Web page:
There were various difficulties for keeping precise time at sea, these chronometers solved these in various ways. The rolling motion of the boat was not good for these antique clocks and so the clocks movement were housed in a case and this case was attached to a gimbals that kept the movement horizontal under even the worst storm. These can be seen in the picture above and below.
The salt air was also not good for the mechanisms and the chronometers were sealed to be airtight.
Also temperature variations was one of the most important factors to overcome, temperature compensated balances reduced these erros to a minimum.
Spring driven fusee movements also compensated for the changes in the spring tension during the wind of the chronometer.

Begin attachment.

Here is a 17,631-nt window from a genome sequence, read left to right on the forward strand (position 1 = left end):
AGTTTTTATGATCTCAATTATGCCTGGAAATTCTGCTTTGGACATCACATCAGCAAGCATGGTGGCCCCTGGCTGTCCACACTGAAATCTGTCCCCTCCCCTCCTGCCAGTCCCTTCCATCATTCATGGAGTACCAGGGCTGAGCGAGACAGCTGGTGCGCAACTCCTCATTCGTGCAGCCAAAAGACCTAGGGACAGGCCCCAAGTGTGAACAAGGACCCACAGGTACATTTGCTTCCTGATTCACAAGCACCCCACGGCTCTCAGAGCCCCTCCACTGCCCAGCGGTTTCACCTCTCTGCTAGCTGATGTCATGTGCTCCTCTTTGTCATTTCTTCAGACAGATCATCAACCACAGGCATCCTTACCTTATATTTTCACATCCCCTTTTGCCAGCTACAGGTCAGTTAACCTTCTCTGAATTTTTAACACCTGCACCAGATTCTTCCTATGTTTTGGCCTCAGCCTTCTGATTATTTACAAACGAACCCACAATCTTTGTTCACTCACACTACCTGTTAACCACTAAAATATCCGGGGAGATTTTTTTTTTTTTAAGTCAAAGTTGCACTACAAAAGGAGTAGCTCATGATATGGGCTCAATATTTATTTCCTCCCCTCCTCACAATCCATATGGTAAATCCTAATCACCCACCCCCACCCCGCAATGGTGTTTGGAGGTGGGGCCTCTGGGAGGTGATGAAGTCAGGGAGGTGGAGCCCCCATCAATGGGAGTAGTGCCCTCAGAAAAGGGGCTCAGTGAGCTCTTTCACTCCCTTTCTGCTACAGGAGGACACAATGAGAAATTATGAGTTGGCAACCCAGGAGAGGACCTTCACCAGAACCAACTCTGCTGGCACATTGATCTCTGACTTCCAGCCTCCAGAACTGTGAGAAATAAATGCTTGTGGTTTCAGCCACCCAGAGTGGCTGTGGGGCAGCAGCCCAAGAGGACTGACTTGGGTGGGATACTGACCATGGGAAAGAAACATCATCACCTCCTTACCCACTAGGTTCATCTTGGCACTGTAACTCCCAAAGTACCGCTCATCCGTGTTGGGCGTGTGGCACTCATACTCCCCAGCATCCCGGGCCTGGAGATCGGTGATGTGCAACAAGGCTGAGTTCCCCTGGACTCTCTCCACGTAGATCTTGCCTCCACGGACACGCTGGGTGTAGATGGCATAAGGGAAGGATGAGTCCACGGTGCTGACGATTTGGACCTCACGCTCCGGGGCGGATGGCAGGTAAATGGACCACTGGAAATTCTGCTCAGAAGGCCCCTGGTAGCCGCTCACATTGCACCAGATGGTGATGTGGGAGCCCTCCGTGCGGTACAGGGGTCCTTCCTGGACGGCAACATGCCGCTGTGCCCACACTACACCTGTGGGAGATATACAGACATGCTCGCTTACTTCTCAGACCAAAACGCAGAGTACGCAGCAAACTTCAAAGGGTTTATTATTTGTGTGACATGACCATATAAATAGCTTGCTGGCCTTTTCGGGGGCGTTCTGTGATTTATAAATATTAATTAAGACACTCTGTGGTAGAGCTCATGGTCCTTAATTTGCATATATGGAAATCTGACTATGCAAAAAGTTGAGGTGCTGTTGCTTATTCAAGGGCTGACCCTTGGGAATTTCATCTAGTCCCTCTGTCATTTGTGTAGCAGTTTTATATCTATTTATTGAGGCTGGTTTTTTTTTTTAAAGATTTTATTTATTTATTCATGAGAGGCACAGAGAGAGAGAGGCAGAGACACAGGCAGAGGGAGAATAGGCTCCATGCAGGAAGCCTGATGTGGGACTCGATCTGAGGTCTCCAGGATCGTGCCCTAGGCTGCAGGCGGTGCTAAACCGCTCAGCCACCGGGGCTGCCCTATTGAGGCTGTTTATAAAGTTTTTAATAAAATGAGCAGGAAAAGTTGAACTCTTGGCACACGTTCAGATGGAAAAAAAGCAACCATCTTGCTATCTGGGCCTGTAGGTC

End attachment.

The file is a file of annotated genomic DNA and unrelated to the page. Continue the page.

On a final point the addition of a winding cover to the rear of the brass cover for the movement was also added. On one fateful journey a spider entered the movement of one chronometer and slowed the mechanism. This caused the captain to wrongly position his boat on the charts. The boat hit rocks and many sailors lives were lost. Ever since then a cover was added to prevent this reoccuring. The picture below shows one way this was achieved. On later models a spring loaded disc was used. This needed to be held back while winding.
The marine chromometer was vitally important in the 18th and 19th centuries and was one of the reasons why this country remained one of the foremost naval powers. Its importance should not be understated.